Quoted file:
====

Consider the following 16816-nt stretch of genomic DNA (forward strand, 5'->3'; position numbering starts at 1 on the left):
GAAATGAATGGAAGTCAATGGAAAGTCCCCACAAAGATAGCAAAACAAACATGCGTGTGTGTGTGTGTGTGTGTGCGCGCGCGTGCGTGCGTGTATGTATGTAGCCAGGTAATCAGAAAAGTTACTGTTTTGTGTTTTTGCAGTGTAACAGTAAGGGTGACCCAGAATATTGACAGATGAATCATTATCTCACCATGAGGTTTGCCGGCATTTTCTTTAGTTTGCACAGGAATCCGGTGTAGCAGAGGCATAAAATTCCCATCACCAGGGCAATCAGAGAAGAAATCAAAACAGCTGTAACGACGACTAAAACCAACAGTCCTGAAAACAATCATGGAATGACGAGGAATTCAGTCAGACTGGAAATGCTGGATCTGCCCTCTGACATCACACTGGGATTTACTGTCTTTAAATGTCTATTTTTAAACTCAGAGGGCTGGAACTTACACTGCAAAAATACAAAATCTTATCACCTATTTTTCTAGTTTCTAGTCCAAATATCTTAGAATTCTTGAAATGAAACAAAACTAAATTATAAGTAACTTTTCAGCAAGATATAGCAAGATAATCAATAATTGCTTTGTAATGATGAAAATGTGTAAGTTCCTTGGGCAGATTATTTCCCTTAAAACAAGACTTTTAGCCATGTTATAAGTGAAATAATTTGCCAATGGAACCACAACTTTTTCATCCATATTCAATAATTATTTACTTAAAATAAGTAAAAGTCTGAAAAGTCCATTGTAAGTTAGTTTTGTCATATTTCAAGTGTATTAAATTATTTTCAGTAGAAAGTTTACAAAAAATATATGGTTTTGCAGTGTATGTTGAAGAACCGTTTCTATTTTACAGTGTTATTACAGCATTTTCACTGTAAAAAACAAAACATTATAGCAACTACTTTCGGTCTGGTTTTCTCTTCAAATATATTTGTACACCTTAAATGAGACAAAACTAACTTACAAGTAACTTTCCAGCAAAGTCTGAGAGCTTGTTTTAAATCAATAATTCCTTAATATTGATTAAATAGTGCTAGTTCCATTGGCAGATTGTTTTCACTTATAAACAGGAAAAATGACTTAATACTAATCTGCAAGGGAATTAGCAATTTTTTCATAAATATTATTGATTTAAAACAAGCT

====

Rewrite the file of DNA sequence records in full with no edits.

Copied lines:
Consider the following 16816-nt stretch of genomic DNA (forward strand, 5'->3'; position numbering starts at 1 on the left):
GAAATGAATGGAAGTCAATGGAAAGTCCCCACAAAGATAGCAAAACAAACATGCGTGTGTGTGTGTGTGTGTGTGCGCGCGCGTGCGTGCGTGTATGTATGTAGCCAGGTAATCAGAAAAGTTACTGTTTTGTGTTTTTGCAGTGTAACAGTAAGGGTGACCCAGAATATTGACAGATGAATCATTATCTCACCATGAGGTTTGCCGGCATTTTCTTTAGTTTGCACAGGAATCCGGTGTAGCAGAGGCATAAAATTCCCATCACCAGGGCAATCAGAGAAGAAATCAAAACAGCTGTAACGACGACTAAAACCAACAGTCCTGAAAACAATCATGGAATGACGAGGAATTCAGTCAGACTGGAAATGCTGGATCTGCCCTCTGACATCACACTGGGATTTACTGTCTTTAAATGTCTATTTTTAAACTCAGAGGGCTGGAACTTACACTGCAAAAATACAAAATCTTATCACCTATTTTTCTAGTTTCTAGTCCAAATATCTTAGAATTCTTGAAATGAAACAAAACTAAATTATAAGTAACTTTTCAGCAAGATATAGCAAGATAATCAATAATTGCTTTGTAATGATGAAAATGTGTAAGTTCCTTGGGCAGATTATTTCCCTTAAAACAAGACTTTTAGCCATGTTATAAGTGAAATAATTTGCCAATGGAACCACAACTTTTTCATCCATATTCAATAATTATTTACTTAAAATAAGTAAAAGTCTGAAAAGTCCATTGTAAGTTAGTTTTGTCATATTTCAAGTGTATTAAATTATTTTCAGTAGAAAGTTTACAAAAAATATATGGTTTTGCAGTGTATGTTGAAGAACCGTTTCTATTTTACAGTGTTATTACAGCATTTTCACTGTAAAAAACAAAACATTATAGCAACTACTTTCGGTCTGGTTTTCTCTTCAAATATATTTGTACACCTTAAATGAGACAAAACTAACTTACAAGTAACTTTCCAGCAAAGTCTGAGAGCTTGTTTTAAATCAATAATTCCTTAATATTGATTAAATAGTGCTAGTTCCATTGGCAGATTGTTTTCACTTATAAACAGGAAAAATGACTTAATACTAATCTGCAAGGGAATTAGCAATTTTTTCATAAATATTATTGATTTAAAACAAGCT